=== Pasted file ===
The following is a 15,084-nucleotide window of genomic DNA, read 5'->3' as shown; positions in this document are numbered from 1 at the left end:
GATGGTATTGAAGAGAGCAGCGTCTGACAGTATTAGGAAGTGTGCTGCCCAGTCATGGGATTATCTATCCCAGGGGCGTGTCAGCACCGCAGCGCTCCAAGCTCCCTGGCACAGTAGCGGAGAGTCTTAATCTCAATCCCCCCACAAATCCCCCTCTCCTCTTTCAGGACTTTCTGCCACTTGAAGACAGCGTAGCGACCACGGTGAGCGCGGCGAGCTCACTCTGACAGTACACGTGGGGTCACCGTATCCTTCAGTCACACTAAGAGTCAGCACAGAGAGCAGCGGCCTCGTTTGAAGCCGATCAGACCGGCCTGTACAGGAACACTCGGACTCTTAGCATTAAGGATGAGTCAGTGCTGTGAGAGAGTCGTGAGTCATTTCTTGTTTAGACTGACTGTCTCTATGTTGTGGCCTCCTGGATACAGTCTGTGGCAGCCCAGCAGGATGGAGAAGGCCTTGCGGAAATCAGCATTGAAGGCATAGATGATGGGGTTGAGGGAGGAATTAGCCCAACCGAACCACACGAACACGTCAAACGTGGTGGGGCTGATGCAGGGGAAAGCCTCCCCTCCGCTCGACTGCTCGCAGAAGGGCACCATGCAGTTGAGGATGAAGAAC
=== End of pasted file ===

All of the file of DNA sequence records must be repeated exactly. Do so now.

The following is a 15,084-nucleotide window of genomic DNA, read 5'->3' as shown; positions in this document are numbered from 1 at the left end:
GATGGTATTGAAGAGAGCAGCGTCTGACAGTATTAGGAAGTGTGCTGCCCAGTCATGGGATTATCTATCCCAGGGGCGTGTCAGCACCGCAGCGCTCCAAGCTCCCTGGCACAGTAGCGGAGAGTCTTAATCTCAATCCCCCCACAAATCCCCCTCTCCTCTTTCAGGACTTTCTGCCACTTGAAGACAGCGTAGCGACCACGGTGAGCGCGGCGAGCTCACTCTGACAGTACACGTGGGGTCACCGTATCCTTCAGTCACACTAAGAGTCAGCACAGAGAGCAGCGGCCTCGTTTGAAGCCGATCAGACCGGCCTGTACAGGAACACTCGGACTCTTAGCATTAAGGATGAGTCAGTGCTGTGAGAGAGTCGTGAGTCATTTCTTGTTTAGACTGACTGTCTCTATGTTGTGGCCTCCTGGATACAGTCTGTGGCAGCCCAGCAGGATGGAGAAGGCCTTGCGGAAATCAGCATTGAAGGCATAGATGATGGGGTTGAGGGAGGAATTAGCCCAACCGAACCACACGAACACGTCAAACGTGGTGGGGCTGATGCAGGGGAAAGCCTCCCCTCCGCTCGACTGCTCGCAGAAGGGCACCATGCAGTTGAGGATGAAGAAC